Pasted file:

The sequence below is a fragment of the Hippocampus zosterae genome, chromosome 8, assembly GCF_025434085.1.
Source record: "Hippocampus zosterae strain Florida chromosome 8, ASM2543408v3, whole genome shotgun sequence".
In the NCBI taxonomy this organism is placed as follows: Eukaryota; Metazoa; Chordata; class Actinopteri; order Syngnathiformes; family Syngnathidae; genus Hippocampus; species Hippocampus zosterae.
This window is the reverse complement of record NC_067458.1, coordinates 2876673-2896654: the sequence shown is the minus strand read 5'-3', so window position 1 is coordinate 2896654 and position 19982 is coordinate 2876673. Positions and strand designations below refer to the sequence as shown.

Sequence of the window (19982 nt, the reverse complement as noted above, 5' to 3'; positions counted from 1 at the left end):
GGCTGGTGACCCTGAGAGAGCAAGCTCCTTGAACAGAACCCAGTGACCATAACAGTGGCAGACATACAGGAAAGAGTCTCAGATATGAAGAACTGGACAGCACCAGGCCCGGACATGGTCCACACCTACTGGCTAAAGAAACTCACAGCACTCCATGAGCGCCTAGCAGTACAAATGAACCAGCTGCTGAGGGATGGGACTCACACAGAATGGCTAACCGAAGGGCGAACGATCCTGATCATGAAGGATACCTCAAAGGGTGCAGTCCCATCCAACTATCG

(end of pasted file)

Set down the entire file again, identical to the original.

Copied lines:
The sequence below is a fragment of the Hippocampus zosterae genome, chromosome 8, assembly GCF_025434085.1.
Source record: "Hippocampus zosterae strain Florida chromosome 8, ASM2543408v3, whole genome shotgun sequence".
In the NCBI taxonomy this organism is placed as follows: Eukaryota; Metazoa; Chordata; class Actinopteri; order Syngnathiformes; family Syngnathidae; genus Hippocampus; species Hippocampus zosterae.
This window is the reverse complement of record NC_067458.1, coordinates 2876673-2896654: the sequence shown is the minus strand read 5'-3', so window position 1 is coordinate 2896654 and position 19982 is coordinate 2876673. Positions and strand designations below refer to the sequence as shown.

Sequence of the window (19982 nt, the reverse complement as noted above, 5' to 3'; positions counted from 1 at the left end):
GGCTGGTGACCCTGAGAGAGCAAGCTCCTTGAACAGAACCCAGTGACCATAACAGTGGCAGACATACAGGAAAGAGTCTCAGATATGAAGAACTGGACAGCACCAGGCCCGGACATGGTCCACACCTACTGGCTAAAGAAACTCACAGCACTCCATGAGCGCCTAGCAGTACAAATGAACCAGCTGCTGAGGGATGGGACTCACACAGAATGGCTAACCGAAGGGCGAACGATCCTGATCATGAAGGATACCTCAAAGGGTGCAGTCCCATCCAACTATCG